Managing a Home Comes Naturally

Abigail Sibanda, a 29-year-old domestic worker in Johannesburg, says managing a home comes naturally.

“I spend my day cleaning – sweeping, washing, doing the dishes, ironing,” she told MyWage.co.za. “Since I grew up doing the work, it’s easy to me.”

On the three days a week that she works, Sibanda catches a 7 a.m. bus to the northern suburbs of Johannesburg. For a full day’s work, she usually earns between R80 or R90. Minus the R15 she has to pay for roundtrip transport, she takes home between R65 and R75 a day. Most of her earnings are used to buy food and house supplies.

One of 850,000 Domestic Workers
There are roughly 850,000 domestic workers in South Africa, according to government’s most recent Labour Force Survey. The vast majority – 95 percent – of domestic workers are women. The number of domestic workers in the country has fallen in recent years – a total of 9 percent since September 2000. Still, domestic workers play a crucial part in South Africa’s economy, and make up a full 7 percent of the nation’s total workforce.

While many domestic workers are employed under informal or verbal agreements, government has tried to regulate the sector. Minister of Labour Membathisi Mdladlana recently amended the sectoral determination for domestic workers, raising the minimum wage for most full-time domestic workers to R997,04 per month.

Government has also established other rules. For example, employers are not allowed to withhold payment from a domestic worker for training, clothes, cleaning supplies, or any food supplied during the work day.

An employer may not require or permit a domestic worker to work more than 12 hours, including overtime, a day. There are also special provisions for work on Sundays and public holidays, as well as for work after 18:00 and before 6:00 the next day. Sick leave, holiday leave and family leave are also regulated in the document.

Despite government interventions to regulate the sector, more than 20 percent of the nation’s domestic workers earn less than minimum wage, according to a new study by the Southern African Migration Project and Wits Palliative Care. According to the report, Migration and Domestic Workers: Worlds of Work, Health and Mobility in Johannesburg, one out of five of the 1,100 domestic workers surveyed earn less than R500 a month. The majority earn between R501 and R1 000 a month. Almost 45 percent of the respondents work six or seven days a week, and most work between eight and ten hours a day. Most of those surveyed worked for one employer.

Sibanda’s Story
Sibanda grew up in Bulawayo, Zimbabwe, the middle of seven siblings. Her father, who was 60 when she was born, couldn’t afford to pay for school fees for all the children, so Sibanda was only able to complete her education through grade seven. As one of three girls, she was taught how to cook meals, clean up after the family, and manage a household.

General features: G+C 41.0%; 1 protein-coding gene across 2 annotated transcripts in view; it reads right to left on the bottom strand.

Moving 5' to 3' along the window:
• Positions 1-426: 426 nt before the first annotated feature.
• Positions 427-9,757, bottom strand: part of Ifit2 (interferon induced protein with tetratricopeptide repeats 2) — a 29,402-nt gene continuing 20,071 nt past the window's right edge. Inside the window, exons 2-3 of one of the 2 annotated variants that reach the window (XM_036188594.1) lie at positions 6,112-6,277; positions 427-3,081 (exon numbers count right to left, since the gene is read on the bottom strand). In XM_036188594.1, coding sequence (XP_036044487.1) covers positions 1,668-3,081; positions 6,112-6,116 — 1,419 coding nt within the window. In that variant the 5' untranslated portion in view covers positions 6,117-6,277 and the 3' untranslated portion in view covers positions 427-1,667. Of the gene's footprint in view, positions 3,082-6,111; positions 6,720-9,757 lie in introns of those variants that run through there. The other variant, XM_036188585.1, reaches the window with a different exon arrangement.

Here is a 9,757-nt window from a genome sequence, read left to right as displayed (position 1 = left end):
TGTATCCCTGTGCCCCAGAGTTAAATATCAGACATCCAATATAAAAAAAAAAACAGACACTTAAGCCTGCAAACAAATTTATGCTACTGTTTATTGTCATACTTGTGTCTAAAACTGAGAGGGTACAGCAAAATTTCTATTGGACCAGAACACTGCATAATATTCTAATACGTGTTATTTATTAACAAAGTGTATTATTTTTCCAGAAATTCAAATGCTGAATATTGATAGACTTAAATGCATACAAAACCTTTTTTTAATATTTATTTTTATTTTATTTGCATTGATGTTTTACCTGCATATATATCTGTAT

In 1998, at age 22, Sibanda was the mother of a two-year-old girl. But her limited education and a lack of jobs meant few opportunities. It was difficult to support her daughter. She decided to risk coming to South Africa to find any work she could.

“I came to South Africa because there were no jobs in Zimbabwe, and I was not doing anything – just sitting and waiting,” she said.

She came to South Africa alone and moved in with an aunt , who stayed in a flat in Johannesburg’s Berea neighborhood. Immediately, she sought out job leads from her aunt and anyone else she met. She was willing to work any job that came her way.

Eventually, she met her husband, also from Zimbabwe. He works as a personal driver, earning about R1 300 a month. Together they had a daughter, who recently passed away.

She says that while her nine-year-old daughter still lives with family in Zimbabwe, the infrastructure is eroding. In her family’s community, there is often no water, no electricity, and very limited food in the shops.

“It’s better in South Africa than in Zimbabwe, because here you can get some job, and you can get something to eat,” she said.

What exactly IS the minimum wage for domestic workers?

According to the recent amendment to the 2002 sectoral determination on domestic work under the terms of the Basic Conditions of Employment Act, No 75 of 1997

Effective 1 December 2005, minimum wage for domestic workers who regularly work more than 27 hours per week in most of South Africa’s municipalities is R5,11 per hour, R230,10 per week, and R997,04 per month. Minimum wage for those who work 27 hours a week or less is R6,04 per hour, R163,08 per week, or R706,63 per month.

In rural areas, minimum wage for a domestic worker regularly employed more than 27 hours a week is R4,15 per hour, R186,69 per week, and R808,92 per month, while minimum wage for those who work 27 hours a week or less is R4,90 per hour, R132,30 per week, or R573,26 per month.

The rates are set to increase on December 1, 2006 and again on December 1, 2007.

Text and photo: Gretchen L. Wilson, January 2006

All reporting by Gretchen L. Wilson, © 2005

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